This church may have been an Anglo-Scandinavian foundation although, like all surviving churches, it was largely rebuilt in the later medieval period. Walk along St Savior's Lane and turn right into Blackfriar's Street.

Blackfriar's Street (a misnomer as the medieval Blackfriars was not located here) was formerly Peacock Street and is on the line of the Danish defensive ditch, just like St George's Street. Until 1500 it was called Tolthorp Lane from the Old Scandinavian personal name Toki and the Viking word torp meaning settlement.

13. St Edmund's Church - NHER 577

St Edmund's Church (NHER 577) on Fishergate is dedicated to the royal martyr, king Edmund of the East Angles. He was killed by the Danes in 869 but a cult grew up very quickly with even the Danes issuing an 'Edmund Memorial' coinage.

Fishergate means 'street of the fishermen' and excavations on the south (river) side of the street (NHER 26515) have uncovered 11th century fish-hooks and net weights.

Turn left and walk along Fishergate back to Fye Bridge where the tour ends. However you can cross the river and also visit the following:

14. Tombland

Tombland was the Anglo-Scandinavian market-place in the 11th century. The name tom is Scandinavian in origin meaning 'empty' or 'open', the 'openland' being used as a market.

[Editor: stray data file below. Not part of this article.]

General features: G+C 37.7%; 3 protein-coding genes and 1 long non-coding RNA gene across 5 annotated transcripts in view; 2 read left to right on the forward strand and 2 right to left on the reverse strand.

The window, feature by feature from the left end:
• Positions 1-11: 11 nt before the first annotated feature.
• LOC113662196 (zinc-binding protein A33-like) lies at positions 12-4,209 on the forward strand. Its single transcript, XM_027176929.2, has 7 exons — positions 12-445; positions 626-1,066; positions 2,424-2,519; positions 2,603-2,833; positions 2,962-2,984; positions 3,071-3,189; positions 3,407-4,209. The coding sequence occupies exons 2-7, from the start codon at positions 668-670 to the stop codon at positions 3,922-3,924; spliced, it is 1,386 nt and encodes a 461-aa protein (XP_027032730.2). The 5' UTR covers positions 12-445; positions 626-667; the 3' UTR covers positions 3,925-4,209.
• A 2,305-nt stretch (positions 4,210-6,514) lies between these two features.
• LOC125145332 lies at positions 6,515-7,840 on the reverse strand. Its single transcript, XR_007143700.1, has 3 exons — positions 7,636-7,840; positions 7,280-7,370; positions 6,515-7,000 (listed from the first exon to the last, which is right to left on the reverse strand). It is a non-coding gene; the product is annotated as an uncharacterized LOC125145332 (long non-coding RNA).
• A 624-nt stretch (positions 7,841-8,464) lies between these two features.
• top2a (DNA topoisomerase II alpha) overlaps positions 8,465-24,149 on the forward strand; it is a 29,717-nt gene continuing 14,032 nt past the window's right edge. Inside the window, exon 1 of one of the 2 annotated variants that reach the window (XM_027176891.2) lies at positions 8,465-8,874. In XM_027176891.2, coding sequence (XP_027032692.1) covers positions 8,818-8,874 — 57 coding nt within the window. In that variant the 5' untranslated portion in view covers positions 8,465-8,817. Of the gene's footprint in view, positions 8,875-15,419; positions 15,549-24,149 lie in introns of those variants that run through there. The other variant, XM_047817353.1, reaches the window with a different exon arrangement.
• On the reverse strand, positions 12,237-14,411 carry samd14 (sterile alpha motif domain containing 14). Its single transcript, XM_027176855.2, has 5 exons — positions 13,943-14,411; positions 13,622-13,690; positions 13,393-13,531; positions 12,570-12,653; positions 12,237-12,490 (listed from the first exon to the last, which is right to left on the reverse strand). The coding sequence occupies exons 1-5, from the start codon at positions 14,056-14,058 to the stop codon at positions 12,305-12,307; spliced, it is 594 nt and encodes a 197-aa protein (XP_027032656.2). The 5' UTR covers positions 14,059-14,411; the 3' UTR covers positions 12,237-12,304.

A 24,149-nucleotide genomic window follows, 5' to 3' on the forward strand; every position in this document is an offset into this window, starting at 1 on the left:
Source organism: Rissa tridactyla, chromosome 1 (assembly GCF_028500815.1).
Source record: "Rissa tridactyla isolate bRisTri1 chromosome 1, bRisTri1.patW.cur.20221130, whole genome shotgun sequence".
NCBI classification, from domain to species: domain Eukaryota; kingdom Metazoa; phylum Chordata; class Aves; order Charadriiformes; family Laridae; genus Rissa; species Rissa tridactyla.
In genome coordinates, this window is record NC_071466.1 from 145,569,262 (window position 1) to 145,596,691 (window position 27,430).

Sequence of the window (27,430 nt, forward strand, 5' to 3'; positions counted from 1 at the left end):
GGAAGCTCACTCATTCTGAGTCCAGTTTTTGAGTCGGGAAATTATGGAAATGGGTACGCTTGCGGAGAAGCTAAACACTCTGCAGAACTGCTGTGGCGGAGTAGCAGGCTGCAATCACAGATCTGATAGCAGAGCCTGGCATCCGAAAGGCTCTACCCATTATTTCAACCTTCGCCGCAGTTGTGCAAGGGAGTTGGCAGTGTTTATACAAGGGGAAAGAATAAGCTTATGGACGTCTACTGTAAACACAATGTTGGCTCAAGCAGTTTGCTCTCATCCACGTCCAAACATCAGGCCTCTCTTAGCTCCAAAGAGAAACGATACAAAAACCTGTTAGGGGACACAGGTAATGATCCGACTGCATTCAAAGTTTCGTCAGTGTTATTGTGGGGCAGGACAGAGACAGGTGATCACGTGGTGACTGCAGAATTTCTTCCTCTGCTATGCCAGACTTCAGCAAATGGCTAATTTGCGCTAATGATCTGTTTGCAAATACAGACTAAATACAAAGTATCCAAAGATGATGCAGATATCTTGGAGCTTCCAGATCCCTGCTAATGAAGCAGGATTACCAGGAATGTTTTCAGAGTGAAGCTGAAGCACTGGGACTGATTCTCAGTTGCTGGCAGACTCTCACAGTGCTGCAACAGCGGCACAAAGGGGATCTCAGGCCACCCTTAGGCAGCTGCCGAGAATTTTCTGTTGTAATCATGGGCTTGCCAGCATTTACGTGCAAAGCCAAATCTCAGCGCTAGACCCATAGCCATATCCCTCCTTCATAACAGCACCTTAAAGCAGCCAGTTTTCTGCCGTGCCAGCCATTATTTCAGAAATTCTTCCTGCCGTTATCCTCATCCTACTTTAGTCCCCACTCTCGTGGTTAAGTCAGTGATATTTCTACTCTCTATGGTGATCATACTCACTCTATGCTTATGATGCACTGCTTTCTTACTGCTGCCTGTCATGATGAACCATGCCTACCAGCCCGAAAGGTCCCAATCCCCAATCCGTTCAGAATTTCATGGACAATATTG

15. Site of an Anglo-Scandinavian church - NHER 358

The studios of Anglia Television (NHER 358) partly occupy the site of an Anglo-Scandinavian church and graveyard. The foundations of the nave and chancel (built around 1000) were excavated in 1979. The church was an early version of the famous stave churches which survive in Norway. The church of St Vedast stood some 150m to the east down Rose Lane. A stone Mammen-style cross shaft was recovered from its site in 1896.

16. Castle Mall

Castle Mall occupies part of the Anglo-Scandinavian town. Remains of timber buildings with cellars, similar to those found at Coppergate at York, were uncovered by excavation between 1989 and 1991.

17. The Forum - NHER 26437

The Forum (NHER 26437) occupies a site from which a rare Viking gold ingot was discovered during excavation in 1998. Part of a crucible with gold residues implies that gold-working was taking place.

B. Ayers (NLA), 2001.

 

Further Reading

Ayers, B., 1994. Norwich (BT Batsford, London).

Margeson, S., 1996. 'Viking Settlement in Norfolk: a Study of New Evidence' in Margeson, S., Ayers, B. and Heywood, S. (eds.), 1996. A Festival of Norfolk Archaeology (Norfolk and Norwich Archaeological Society, Norwich).

Margeson, S., 1997. The Vikings in Norfolk (Norfolk Museums Service, Norwich).

 

Viking artefacts can be viewed at the Shirehall Study Centre of Norfolk Museums & Archaeology Service (Shirehall, Market Avenue, Norwich, NR1 3JQ - telephone 01603 493 625).